With regard to general health conditions, corresponding to lifestyle and unhealthy addictions, 97.01% (65/67; 95% CI: 92.93 to 101.08) of the physicians interviewed said that they were nonsmokers. Alcohol consumption was reported by 53.73% (36/67; 95% CI: 37.44 to 70.02) of the sample. This was generally reported as social consumption, and the evaluation was hampered by subjectivism. In addition, 61.19% (41/67; 95% CI: 49.52 to 72.86) reported that they had chronic diseases, consisting mostly of hypertension, cardiovascular disorders and sleep disorders.

The characteristic physical symptoms of the syndrome are sleep disorders, headaches, constant fatigue, progressive muscle or musculoskeletal pain, headaches, respiratory disorders, gastrointestinal disorders, sexual dysfunction, immunodeficiency and cardiovascular disorders. In our study, the disorders most frequently reported by the physicians were: sleep disorders in 53.73% (36/67; 95% CI: 41.79 to 65.67); followed by muscle or musculoskeletal pain in 37.31% (25/67; 95% CI: 25.73 to 48.89); gastrointestinal disorders in 34.33% (23/67; 95% CI: 22.96 to 45.70); and progressive, constant fatigue in 28.36% (19/67; 95% CI: 17.57 to 39.15). Only 13.43% (9/67; 95% CI: 5.26 to 21.59) reported not having any of the disorders mentioned.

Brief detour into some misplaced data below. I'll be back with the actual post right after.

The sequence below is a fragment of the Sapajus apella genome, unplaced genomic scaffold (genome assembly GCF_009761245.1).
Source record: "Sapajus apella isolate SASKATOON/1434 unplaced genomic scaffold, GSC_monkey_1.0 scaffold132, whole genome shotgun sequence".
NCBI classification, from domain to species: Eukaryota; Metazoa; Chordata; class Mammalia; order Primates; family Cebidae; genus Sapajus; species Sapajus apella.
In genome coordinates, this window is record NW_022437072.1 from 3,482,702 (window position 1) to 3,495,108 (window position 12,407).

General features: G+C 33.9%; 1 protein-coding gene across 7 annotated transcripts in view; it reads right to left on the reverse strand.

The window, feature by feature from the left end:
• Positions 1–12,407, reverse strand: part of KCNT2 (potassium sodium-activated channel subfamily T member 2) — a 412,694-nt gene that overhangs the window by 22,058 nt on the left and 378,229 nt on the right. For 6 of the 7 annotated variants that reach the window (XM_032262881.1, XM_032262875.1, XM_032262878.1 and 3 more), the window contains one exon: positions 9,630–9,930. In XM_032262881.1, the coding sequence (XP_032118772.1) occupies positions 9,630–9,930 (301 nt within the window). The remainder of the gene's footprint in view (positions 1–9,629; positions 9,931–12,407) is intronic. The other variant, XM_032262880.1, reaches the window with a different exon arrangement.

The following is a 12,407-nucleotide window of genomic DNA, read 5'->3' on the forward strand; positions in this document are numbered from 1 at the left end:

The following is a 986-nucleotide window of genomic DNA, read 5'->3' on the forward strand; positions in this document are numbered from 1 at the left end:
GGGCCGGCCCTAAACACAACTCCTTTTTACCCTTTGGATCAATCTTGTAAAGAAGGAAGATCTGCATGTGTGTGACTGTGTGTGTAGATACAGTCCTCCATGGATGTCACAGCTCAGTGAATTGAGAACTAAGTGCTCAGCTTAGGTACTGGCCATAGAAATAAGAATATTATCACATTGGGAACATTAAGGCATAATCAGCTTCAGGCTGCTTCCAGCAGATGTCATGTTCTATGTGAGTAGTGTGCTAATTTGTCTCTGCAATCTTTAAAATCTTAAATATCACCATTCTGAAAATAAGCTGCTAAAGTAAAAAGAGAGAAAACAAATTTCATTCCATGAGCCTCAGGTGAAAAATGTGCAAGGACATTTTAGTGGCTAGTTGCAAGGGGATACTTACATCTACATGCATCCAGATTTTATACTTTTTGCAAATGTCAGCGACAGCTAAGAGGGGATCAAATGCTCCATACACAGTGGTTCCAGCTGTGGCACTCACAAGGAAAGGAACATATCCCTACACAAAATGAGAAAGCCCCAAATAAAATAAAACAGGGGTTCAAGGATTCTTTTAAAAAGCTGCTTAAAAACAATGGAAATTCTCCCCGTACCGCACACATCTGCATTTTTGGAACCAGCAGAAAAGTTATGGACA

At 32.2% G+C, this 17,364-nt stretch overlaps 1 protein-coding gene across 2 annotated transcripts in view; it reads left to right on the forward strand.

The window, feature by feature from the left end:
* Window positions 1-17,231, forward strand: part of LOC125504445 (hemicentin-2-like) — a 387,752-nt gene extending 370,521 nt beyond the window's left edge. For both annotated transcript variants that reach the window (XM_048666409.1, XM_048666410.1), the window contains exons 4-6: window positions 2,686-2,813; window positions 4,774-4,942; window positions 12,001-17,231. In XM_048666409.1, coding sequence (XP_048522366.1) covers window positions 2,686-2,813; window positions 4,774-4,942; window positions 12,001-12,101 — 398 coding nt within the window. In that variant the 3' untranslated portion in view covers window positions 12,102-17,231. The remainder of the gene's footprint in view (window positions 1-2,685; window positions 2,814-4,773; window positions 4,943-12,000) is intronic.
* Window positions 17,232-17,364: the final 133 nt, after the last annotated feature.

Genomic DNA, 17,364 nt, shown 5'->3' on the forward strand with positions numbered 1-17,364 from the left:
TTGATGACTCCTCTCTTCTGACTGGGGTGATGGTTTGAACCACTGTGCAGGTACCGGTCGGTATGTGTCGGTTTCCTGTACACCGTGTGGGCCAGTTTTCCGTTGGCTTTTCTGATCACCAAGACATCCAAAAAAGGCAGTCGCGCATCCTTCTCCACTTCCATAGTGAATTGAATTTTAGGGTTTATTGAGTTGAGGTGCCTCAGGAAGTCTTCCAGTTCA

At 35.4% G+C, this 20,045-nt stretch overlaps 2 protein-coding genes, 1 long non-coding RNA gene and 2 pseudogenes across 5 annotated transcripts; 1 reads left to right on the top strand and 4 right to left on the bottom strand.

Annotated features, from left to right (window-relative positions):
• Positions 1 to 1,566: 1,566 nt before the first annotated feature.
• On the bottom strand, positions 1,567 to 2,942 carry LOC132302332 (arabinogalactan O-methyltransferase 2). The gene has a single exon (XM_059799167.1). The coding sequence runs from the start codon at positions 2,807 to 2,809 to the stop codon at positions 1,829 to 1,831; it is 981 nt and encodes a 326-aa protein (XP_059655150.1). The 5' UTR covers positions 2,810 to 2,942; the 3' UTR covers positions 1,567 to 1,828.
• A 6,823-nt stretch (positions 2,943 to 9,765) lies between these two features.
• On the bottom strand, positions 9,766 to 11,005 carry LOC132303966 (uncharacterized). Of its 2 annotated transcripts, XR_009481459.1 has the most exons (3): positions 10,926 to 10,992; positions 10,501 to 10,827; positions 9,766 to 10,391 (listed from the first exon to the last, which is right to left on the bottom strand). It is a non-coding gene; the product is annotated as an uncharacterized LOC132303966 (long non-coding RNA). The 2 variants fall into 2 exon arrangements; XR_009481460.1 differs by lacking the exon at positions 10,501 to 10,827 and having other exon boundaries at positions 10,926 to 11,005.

Factors within the workplace that contribute towards development of the syndrome, those which are perceived as harmful to health and lead to emotional exhaustion were also addressed. Thus, 77.61% (52/67; 95% CI: 67.63 to 87.59) of the physicians reported that administrative problems that they faced in the workplace, regardless of whether the workplace was public or private, interfered with their health and raised their stress levels, thereby leading to impatience and irritability. Lack of material resources was also reported as stressful by 64.18% (43/67; 95% CI: 52.70 to 75.66). The number of patients per physician was also mentioned as a source of stress by 52.24% (35/67; 95% CI: 40.28 to 64.20). The fast pace of professional activities was mentioned as a cause of stress by 43.38% (29/67; 95% CI: 31.42 to 55.14) and lack of commitment among the team was also mentioned by 43.38% (29/67; 95% CI: 31.42 to 55 14).